Grace's Guide

British Industrial History

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Joseph Craven

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Joseph Craven (c1828-1900) of Cravens

1901 Obituary [1]

JOSEPH CRAVEN died in December 1900 at his residence, Broom Bank Mount, Glossop Road, Sheffield, at the age of seventy-two years. He was the eldest son of the late David Craven, who was for many years a successful building contractor.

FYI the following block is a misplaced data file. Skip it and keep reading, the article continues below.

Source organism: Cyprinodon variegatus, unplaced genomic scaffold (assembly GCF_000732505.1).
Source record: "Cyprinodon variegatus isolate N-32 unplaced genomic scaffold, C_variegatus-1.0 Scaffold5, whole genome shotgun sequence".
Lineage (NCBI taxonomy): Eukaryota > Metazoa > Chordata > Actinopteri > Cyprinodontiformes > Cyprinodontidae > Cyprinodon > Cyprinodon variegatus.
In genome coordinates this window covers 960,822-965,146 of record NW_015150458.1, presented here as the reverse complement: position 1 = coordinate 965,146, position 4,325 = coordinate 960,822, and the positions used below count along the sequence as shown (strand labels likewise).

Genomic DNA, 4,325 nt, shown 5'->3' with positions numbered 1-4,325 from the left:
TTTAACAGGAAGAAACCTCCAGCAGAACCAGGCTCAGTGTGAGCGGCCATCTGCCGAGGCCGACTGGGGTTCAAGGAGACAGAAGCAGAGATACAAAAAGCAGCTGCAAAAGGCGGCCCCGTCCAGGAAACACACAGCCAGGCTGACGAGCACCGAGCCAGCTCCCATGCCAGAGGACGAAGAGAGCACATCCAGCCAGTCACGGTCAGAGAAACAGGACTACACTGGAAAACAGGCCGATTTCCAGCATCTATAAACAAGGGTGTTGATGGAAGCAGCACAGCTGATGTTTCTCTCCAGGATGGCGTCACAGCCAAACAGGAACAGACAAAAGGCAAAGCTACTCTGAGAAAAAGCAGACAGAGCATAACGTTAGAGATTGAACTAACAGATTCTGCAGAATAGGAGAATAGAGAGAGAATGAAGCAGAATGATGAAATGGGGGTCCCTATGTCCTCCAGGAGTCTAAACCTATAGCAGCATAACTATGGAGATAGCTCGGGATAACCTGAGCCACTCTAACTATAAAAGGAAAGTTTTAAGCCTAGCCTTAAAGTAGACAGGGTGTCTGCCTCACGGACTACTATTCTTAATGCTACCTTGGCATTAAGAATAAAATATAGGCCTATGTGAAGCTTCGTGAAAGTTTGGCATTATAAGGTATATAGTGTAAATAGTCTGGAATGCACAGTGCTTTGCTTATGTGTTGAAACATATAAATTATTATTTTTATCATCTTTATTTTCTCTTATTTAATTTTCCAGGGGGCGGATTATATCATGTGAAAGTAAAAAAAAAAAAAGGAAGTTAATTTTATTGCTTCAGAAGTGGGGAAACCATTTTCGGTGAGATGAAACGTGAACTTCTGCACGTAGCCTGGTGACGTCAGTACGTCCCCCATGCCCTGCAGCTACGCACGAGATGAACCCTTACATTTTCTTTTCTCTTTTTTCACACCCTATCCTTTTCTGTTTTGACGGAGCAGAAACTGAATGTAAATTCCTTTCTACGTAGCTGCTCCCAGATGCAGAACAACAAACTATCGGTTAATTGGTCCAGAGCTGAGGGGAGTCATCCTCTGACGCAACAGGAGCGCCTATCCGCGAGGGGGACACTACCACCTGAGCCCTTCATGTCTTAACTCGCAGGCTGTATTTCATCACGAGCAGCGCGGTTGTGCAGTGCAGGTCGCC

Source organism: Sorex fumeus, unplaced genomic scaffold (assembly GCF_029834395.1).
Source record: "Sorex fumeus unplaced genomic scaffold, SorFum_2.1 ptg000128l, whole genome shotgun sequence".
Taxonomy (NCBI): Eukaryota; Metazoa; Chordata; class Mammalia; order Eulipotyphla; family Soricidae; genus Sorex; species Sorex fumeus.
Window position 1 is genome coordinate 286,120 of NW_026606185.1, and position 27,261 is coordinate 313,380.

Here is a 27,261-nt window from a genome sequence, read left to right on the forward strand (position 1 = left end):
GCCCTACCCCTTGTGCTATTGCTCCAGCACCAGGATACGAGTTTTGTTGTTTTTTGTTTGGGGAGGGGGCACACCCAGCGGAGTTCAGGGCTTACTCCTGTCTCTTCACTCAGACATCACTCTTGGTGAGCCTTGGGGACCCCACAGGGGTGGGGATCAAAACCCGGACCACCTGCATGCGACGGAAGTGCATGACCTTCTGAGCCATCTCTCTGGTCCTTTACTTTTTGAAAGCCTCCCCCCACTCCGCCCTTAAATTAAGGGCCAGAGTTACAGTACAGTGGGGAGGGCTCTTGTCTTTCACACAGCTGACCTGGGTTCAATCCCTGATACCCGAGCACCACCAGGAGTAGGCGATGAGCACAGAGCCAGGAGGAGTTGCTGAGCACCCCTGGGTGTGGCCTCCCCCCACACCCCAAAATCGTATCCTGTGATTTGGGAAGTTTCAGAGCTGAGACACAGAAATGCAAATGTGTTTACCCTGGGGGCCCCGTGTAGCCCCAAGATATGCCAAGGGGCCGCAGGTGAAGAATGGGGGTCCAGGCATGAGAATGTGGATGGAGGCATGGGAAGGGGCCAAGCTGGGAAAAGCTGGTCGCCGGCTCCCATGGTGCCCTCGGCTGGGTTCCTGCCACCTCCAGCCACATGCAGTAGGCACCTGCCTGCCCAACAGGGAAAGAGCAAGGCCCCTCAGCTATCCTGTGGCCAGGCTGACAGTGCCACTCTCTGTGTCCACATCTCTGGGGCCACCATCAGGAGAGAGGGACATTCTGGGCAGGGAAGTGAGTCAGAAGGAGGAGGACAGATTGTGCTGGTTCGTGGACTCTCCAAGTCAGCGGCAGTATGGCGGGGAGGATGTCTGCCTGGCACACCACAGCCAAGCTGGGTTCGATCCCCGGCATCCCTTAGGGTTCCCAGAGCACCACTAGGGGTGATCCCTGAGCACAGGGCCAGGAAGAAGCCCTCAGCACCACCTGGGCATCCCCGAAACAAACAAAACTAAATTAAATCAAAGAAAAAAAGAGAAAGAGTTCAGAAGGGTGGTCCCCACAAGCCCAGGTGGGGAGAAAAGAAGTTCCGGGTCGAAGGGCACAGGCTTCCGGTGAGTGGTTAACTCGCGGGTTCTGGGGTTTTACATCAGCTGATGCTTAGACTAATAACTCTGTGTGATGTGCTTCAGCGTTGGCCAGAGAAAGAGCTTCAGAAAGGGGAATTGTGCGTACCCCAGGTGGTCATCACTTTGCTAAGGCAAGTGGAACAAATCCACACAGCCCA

On the retirement of that gentleman the business was carried on by his three sons, Joseph, John, and Alfred, of whom only the youngest, Mr. Alfred Craven, now survives. Whilst in the building trade the three brothers carried out many large contracts, including Endcliffe Hall and several other large residences; but about thirty-five years ago they embarked upon a new venture, and put up a large works at Darnall for the building of railway waggons. Shortly before, they had executed the contract for some large engine works, and it was this which gave them the idea of entering into the waggon-building trade. The business thus established by the three brothers became a flourishing one, and at a later date its scope was extended to include carriage-building and wheel-making. Mr. Joseph Craven was actively associated with the business until about five years ago, when he retired. He was elected a member of the Iron and Steel Institute in 1884. As a member of the Reception Committee, he took an active part in organising the Manchester meeting of the Institute in 1899.

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